Joseph Muscat said Electrogas report was 'respectfully imprecise'

Prime Minister Joseph Muscat said that while there were a few shortcomings in the tendering process, the Auditor General's report on the Electrogas contract was somewhat flawed because it did not take the price of the interconnector into consideration

Prime Minister Joseph Muscat at a political activity in the Isla labour centre
Prime Minister Joseph Muscat at a political activity in the Isla labour centre

Prime Minister Joseph Muscat today repeated that the Electrogas report is a positive report. While he thanked the Auditor General for such a comprehensive report, Muscat said there were points which he respectfully disagreed with.

"The report presents no statistic on how much the interconnector cost. To calculate the expense of the powerstation first and foremost, we need to know the expense of the interconnector," Muscat said. 

The prime minister was speaking at a political activity in the labour centre in Isla when he said that the opposition leader Adrian Delia's statements on the report were either exaggerations or complete fabrications. 

"Delia said that €200 million a year are stolen from taxpayers to pay the providers, Electrogas, for the powerstation deal. But statistics show that the government only paid €65 million to the provider. His claims are not mathematically coherent." Muscat said.


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Muscat made reference to a very subtle threat from the Italian deputy prime minister Luigi di Mao a few months ago who said that Italy supplies Malta with electricity through the interconnector while Malta refuses to help with the migrant issue.

"We are not a colony. We need a fallback position since we were threatened by Italy that our energy supply could be switched off," Muscat said, visibly irked. "EU directives also say there should be a redundancy plan, a fallback option if our main supply is cut off. The new powerstation is it."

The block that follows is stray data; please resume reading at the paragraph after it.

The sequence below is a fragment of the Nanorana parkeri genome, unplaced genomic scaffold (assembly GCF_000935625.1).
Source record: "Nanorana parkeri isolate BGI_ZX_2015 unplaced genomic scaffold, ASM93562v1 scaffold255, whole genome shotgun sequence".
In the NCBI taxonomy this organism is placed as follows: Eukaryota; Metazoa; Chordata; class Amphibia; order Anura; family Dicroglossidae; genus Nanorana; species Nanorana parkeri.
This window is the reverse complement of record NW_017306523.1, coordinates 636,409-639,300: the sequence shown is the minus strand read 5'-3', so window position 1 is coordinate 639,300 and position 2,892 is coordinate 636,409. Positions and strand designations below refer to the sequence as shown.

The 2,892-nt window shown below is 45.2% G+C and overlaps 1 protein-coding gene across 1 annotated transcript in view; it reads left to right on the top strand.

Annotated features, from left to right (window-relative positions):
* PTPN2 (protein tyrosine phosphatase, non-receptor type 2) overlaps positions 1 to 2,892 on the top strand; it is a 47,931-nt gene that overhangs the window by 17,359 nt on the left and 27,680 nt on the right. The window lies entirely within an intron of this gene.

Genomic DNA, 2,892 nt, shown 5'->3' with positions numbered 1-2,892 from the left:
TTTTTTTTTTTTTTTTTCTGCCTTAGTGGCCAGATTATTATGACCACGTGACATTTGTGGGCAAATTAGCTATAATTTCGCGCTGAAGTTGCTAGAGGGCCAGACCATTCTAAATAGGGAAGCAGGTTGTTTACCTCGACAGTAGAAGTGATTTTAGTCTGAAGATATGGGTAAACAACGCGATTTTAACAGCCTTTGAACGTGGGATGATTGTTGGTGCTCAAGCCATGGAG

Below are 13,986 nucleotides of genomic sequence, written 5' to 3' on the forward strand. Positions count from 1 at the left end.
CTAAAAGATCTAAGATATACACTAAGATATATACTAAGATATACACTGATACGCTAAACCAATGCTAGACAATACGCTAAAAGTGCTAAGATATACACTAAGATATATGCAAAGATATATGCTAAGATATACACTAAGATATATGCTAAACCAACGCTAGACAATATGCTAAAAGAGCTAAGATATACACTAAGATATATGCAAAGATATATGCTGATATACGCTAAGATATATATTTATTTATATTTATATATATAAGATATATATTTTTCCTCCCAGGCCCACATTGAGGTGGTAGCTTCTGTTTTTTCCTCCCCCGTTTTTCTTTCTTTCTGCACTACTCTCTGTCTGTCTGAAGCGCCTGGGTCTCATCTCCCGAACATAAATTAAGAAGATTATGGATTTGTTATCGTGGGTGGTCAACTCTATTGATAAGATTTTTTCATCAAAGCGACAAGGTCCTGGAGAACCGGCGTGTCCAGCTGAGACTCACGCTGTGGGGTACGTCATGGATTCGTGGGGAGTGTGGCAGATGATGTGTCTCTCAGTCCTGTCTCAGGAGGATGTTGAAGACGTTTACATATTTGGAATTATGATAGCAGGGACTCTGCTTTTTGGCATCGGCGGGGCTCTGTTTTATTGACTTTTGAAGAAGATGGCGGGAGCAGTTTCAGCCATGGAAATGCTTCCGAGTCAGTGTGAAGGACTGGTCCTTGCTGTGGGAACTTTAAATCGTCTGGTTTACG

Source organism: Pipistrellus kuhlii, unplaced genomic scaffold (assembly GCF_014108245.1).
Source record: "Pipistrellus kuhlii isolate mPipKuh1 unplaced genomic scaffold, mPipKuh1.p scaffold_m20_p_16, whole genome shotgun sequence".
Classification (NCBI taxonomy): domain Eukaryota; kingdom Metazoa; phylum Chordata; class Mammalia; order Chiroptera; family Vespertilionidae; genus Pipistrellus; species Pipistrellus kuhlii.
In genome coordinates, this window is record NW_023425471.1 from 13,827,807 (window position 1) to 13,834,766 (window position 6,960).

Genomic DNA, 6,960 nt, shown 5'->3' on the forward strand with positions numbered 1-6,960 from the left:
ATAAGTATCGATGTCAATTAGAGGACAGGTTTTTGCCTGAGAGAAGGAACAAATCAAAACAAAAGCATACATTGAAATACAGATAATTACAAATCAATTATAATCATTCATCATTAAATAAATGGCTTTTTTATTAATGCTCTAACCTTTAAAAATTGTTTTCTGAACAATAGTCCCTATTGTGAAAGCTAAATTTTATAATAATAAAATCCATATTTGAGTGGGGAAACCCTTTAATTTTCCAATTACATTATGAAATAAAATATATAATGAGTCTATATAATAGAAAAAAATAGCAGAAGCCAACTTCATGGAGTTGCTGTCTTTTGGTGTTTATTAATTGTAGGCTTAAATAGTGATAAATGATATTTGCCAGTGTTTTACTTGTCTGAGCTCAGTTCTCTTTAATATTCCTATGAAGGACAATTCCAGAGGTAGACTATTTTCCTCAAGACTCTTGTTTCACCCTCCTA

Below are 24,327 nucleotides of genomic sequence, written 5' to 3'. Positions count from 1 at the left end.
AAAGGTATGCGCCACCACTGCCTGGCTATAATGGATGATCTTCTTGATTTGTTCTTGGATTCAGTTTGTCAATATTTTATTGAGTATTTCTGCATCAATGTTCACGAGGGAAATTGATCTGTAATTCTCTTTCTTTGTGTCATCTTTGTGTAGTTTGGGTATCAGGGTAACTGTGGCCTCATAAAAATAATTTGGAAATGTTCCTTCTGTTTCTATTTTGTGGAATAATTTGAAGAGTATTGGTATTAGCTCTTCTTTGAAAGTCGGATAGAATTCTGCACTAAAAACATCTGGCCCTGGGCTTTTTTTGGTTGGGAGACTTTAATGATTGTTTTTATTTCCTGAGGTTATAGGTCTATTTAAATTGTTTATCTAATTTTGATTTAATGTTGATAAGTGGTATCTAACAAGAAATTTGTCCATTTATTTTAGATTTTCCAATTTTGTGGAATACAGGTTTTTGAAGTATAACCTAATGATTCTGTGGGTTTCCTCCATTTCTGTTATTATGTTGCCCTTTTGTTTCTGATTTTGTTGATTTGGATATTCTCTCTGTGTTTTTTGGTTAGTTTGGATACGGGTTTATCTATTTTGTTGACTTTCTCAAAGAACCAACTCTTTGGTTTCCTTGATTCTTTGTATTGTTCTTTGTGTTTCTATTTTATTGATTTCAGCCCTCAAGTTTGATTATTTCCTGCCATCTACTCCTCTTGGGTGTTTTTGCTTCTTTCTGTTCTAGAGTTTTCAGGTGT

Muscat said that the fallback position was a cleaner, alternative energy solution as opposed to the heavy fuel oil powerstations of Marsa and Delimara that were closed down by the labour government. "You were paying for this energy not just in terms of money, but in terms of health, yours and that of your children."

Moving on to the issue of EU funding, Muscat said that since Malta was doing very well in terms of finances, the EU Commission might decide to retract financial aid in the near future.

"If I had to choose between governing a rich country with no aid from EU funding and being the Prime Minister of a poor country that is funded by the EU, I would always choose the former. But we need to make sure that our country is future-proof, and I do believe that we will come to an understanding with the EU Commission at this point but we need to make sure that we secure funds for the future," he said.

Muscat mentioned the money laundering probe targeting Adrian Delia, that was reported this morning on The Sunday Times of Malta. "When the opposition leader levels corruption arguments at this government, I have an opportunity to turn the tables and do the same to him. But I will not. This is where men and women define themselves from children. There's a course of justice and we will wait for the investigations to conclude."

The Prime Minister argued that he wished for a more coherent opposition and that irrespective of how the economy was growing and how civil liberties were flourishing, there was a fundamental difference now between the two parties, reflective of very different visions.

"It is a question of principle, between someone who believes in science, progress and personal liberties and someone who wants to fester," Muscat said, referring to Delia's comment on retracting the IVF legislation if elected Prime Minister, a legislation that has allowed nine different women to get pregnant where earlier they could not.

"Labour has always been on the right side of history when it comes to these principles. Let's keep moving forward," Muscat said.